As The Pulpit Goes, So Goes The Nation
By Chuck Baldwin
July 10, 2001
Despite a robust economy, most people agree that
America is in trouble. All indicators point to the fact that our country
is facing moral and spiritual bankruptcy. While myriad institutions
greatly contribute to the current calamitous condition, none are more to
blame than America's pulpits. Many recent studies reveal that the present
generation of preachers is sick and getting sicker.
This was not the case in early America. Most of the
schools now identified as "Ivy League" were established for the purpose of
preaching the Gospel of Jesus Christ. Yes, that includes Harvard.
In Colonial America, pastors were among the most
respected members of society, as well as the most trusted. Not only did
people expect to learn the Bible from these honorable sages, but also they
trusted their pastors to keep them informed as to political and social
issues. On virtually every issue impacting social and political life,
pastors led the way. It's not that way today.
The Washington Times recently reported that church
members are less willing to "encourage their children to follow the call
[to preach] or uphold the pastor's work." Neither is the pulpit followed
in the culture generally. Opposition to the pastor's work comes from both
within and without of the church. All of this isn't lost to those
struggling in the ministry, either.
Shiloh Place Ministries quotes sources such as Focus on
the Family, Ministries Today, Charisma Magazine, and others as saying:
*1,500 pastors leave the ministry each month due to
moral failure, spiritual burnout, or contention in their church.
*America is experiencing a net loss of 3,000 churches
*50% of pastors' marriages will end in divorce.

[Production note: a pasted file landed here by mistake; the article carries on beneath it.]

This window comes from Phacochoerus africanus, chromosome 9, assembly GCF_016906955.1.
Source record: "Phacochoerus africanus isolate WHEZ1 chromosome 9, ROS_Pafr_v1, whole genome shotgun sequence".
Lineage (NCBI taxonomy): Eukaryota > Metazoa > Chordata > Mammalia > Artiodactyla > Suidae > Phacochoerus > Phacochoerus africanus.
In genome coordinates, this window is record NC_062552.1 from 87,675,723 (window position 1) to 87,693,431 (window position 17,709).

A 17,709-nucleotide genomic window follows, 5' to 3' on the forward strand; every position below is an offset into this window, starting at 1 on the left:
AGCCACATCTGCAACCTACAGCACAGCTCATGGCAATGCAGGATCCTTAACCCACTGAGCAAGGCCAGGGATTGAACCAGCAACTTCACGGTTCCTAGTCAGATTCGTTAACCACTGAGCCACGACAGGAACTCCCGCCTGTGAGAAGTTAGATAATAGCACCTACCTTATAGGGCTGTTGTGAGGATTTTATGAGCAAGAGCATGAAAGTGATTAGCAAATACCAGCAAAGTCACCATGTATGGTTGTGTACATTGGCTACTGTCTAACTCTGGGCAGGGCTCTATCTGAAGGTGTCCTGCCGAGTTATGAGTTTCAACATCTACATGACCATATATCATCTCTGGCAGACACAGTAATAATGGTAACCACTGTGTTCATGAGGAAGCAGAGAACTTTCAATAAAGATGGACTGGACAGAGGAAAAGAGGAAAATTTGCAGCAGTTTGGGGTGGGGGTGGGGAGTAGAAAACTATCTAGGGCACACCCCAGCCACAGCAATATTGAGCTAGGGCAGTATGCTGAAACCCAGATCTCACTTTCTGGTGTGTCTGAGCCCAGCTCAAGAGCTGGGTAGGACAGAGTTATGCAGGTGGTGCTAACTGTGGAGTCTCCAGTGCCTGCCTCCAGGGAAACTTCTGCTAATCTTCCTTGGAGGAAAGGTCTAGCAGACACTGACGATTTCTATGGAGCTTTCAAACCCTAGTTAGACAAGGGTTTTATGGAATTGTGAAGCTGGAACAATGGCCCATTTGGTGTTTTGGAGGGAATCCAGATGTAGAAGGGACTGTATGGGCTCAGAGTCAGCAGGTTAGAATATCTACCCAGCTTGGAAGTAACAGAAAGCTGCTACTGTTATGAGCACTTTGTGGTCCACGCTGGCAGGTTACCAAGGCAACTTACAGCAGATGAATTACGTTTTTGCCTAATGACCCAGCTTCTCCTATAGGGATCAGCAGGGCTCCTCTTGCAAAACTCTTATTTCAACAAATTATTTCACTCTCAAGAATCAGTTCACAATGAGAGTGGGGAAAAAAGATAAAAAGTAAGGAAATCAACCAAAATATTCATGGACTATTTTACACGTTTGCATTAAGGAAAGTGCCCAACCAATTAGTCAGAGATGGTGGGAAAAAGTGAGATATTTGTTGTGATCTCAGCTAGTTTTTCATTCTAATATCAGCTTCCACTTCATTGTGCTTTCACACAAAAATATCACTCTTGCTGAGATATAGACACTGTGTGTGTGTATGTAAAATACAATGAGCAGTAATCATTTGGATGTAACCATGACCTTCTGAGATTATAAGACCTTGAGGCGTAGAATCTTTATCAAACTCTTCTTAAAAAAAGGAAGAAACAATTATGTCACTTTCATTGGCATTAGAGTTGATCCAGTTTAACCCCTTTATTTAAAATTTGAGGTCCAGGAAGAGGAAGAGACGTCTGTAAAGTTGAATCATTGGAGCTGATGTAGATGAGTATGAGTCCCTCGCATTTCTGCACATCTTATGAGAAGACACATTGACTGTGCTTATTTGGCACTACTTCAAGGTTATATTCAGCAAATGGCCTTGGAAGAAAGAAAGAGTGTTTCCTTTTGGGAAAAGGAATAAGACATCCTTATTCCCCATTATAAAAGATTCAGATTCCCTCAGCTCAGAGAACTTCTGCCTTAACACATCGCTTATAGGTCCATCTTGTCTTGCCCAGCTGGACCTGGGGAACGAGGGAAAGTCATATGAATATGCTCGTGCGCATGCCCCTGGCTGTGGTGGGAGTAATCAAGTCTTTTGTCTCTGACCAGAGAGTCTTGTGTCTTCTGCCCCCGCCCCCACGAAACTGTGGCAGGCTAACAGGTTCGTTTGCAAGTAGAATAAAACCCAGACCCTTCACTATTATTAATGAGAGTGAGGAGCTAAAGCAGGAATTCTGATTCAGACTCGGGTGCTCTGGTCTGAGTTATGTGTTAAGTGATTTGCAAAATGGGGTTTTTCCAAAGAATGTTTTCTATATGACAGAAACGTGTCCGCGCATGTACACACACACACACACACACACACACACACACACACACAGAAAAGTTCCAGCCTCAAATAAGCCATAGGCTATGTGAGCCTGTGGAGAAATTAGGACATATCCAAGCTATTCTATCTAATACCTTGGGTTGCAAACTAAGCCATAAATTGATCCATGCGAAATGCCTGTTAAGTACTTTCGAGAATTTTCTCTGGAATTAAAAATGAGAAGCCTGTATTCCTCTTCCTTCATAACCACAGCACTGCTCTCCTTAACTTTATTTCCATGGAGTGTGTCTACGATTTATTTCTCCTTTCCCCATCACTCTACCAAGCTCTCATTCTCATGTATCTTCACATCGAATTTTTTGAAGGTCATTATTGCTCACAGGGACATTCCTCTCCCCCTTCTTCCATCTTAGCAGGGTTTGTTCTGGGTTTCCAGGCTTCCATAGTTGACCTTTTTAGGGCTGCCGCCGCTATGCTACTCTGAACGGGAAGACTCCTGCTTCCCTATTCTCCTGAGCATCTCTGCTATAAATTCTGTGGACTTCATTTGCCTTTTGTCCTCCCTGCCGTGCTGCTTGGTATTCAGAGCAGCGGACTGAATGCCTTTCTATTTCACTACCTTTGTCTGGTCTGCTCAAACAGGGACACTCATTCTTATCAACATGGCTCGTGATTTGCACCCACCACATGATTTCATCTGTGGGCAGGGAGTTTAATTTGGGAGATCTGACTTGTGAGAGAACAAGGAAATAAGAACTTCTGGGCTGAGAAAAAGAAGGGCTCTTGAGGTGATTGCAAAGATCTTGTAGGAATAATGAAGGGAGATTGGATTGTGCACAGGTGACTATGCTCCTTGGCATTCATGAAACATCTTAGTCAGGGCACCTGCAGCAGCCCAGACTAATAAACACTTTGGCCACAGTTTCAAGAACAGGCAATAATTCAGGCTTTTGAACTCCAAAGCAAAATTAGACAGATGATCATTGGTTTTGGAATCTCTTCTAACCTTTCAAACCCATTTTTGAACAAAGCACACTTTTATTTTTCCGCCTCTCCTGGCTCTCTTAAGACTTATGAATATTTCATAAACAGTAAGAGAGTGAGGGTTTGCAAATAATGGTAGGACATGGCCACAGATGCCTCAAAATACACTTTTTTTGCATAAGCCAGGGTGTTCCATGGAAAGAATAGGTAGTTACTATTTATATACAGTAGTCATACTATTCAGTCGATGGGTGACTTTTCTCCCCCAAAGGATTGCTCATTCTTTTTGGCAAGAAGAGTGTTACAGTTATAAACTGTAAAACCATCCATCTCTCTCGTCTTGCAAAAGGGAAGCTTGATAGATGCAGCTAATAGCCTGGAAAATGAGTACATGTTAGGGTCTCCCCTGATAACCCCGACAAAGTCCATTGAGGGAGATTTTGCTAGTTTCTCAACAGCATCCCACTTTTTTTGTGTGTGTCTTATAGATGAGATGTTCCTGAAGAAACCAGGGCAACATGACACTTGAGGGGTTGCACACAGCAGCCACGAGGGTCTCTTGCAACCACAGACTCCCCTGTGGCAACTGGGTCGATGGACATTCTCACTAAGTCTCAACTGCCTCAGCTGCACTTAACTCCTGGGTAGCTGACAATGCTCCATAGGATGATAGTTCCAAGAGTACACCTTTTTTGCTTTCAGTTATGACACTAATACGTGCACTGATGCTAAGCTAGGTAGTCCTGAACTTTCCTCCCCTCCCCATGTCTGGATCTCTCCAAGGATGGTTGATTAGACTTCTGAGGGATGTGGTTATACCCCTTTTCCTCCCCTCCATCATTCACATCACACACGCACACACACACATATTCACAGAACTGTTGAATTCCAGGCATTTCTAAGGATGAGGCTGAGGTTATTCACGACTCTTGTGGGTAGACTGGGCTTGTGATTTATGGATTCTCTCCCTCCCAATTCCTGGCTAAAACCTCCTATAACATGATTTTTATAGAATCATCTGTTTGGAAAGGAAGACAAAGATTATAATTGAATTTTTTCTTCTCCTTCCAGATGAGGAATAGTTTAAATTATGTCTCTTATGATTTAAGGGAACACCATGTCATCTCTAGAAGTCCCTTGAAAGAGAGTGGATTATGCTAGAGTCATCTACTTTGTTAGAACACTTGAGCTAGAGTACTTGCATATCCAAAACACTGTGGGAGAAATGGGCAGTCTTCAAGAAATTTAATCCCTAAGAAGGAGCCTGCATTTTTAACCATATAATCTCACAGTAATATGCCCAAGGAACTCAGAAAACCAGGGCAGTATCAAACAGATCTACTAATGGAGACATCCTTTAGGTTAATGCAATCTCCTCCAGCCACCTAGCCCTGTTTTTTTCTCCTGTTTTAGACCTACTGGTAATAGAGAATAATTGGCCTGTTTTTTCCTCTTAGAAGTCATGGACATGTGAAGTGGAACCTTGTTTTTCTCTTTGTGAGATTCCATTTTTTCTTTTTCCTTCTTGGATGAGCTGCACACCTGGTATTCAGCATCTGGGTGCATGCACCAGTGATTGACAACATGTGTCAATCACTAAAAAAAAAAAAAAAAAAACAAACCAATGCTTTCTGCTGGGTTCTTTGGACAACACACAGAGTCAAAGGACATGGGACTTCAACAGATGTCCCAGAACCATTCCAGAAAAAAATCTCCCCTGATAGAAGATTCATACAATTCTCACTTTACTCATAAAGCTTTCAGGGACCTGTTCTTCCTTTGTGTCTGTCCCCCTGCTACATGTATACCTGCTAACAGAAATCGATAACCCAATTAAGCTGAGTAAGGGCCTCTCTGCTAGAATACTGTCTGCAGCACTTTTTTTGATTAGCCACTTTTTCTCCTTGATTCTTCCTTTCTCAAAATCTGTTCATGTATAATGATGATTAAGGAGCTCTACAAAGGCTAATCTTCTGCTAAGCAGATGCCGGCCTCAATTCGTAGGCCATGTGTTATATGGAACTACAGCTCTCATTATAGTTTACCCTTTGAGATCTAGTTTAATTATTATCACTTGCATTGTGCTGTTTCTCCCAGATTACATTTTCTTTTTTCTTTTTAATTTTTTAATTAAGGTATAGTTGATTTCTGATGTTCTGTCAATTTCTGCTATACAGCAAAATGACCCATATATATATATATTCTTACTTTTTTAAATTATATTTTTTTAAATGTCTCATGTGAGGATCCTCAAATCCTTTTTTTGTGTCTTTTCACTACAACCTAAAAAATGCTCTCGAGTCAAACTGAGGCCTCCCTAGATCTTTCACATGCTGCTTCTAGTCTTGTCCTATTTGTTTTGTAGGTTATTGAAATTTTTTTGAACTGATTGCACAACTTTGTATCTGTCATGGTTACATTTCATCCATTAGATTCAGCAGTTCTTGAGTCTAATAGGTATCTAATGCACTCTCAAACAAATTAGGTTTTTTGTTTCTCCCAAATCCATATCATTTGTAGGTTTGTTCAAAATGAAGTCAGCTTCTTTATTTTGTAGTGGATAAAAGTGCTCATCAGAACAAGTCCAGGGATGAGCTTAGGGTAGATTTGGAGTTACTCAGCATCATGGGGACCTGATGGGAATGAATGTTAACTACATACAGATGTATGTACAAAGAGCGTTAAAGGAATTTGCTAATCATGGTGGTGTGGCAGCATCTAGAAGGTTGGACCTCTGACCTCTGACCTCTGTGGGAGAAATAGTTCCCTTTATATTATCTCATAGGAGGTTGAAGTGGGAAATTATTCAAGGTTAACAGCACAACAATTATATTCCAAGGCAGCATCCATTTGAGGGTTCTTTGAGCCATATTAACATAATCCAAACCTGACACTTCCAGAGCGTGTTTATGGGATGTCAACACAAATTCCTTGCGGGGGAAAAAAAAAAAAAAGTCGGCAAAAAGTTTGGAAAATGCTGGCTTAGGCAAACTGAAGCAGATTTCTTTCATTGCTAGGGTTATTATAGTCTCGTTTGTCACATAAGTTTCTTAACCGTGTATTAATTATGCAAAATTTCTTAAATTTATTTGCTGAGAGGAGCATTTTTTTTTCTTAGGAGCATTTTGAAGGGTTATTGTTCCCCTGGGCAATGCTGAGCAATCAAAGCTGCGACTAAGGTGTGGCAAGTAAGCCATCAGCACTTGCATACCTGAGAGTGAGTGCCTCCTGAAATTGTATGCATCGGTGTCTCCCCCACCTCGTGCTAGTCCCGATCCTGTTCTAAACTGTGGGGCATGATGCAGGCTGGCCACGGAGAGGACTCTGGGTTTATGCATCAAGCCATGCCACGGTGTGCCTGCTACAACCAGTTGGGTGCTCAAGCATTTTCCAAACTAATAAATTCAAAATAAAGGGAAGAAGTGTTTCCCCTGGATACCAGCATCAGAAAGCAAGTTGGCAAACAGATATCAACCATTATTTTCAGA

*70% of pastors constantly fight depression.
*80% of pastors and 84% of pastors' wives are
discouraged with the ministry.
*70% of pastors do not have a close friend, or
*50% are so discouraged that they would leave the
ministry if they could, but have no other way of making a living.
*80% of pastors' children must seek professional help
for depression by the time they become adults.
*85% said their greatest problem is they are sick and
tired of dealing with problem people, such as deacons, elders, board
members, and associate ministers.
*80% of pastors' wives feel left out and
unappreciated by the church members.
*80% of pastors' wives wish their husband would
choose another profession.
*A majority of pastors' wives say that the most
destructive event that has occurred in their marriage and family was the
day they entered the ministry.
If this is the condition of America's churches, should
it be any wonder that our nation in general is in crisis? After all, the
nation is but a reflection of its churches. DeTocqueville noted that the
source of America's greatness was its churches, not its businesses,
schools or political institutions. He was right. As the pulpit goes, so
goes the nation.
The truth is, however, we have the kind of pulpits that
the people in the pews want and expect. They don't want preachers; they
want promoters. Bible exhortation has been replaced with entertainment
evangelism. Revival has been replaced with recreation. Sin has been
redefined to the point that it is unrecognizable. Our values are shaped by
Hollywood, not by Heaven. And any pastor who decides to give sin a first
name will find himself in the unemployment office post haste.
If the Apostle Paul himself were making application to
the average church today, he would be immediately dismissed from
consideration. Today's ministers resemble snake oil salesmen more than
Spirit-filled prophets. And that's just what people want. Bible stories
such as Daniel in the lion's den and the beheading of John the Baptist are
as irrelevant to this current generation of church goers as a virginity
belt is to a street walker, and equally desirable.
The answer to America's downhill spiral rests with
America's churches. And it's not a money problem, either. (If money were
the answer, we would already be living in Paradise.) It's a heart problem.
Instead of taking money from taxpayers, churches should be giving to
taxpayers something money can't buy: some old fashioned moral and
A Christian Patriot
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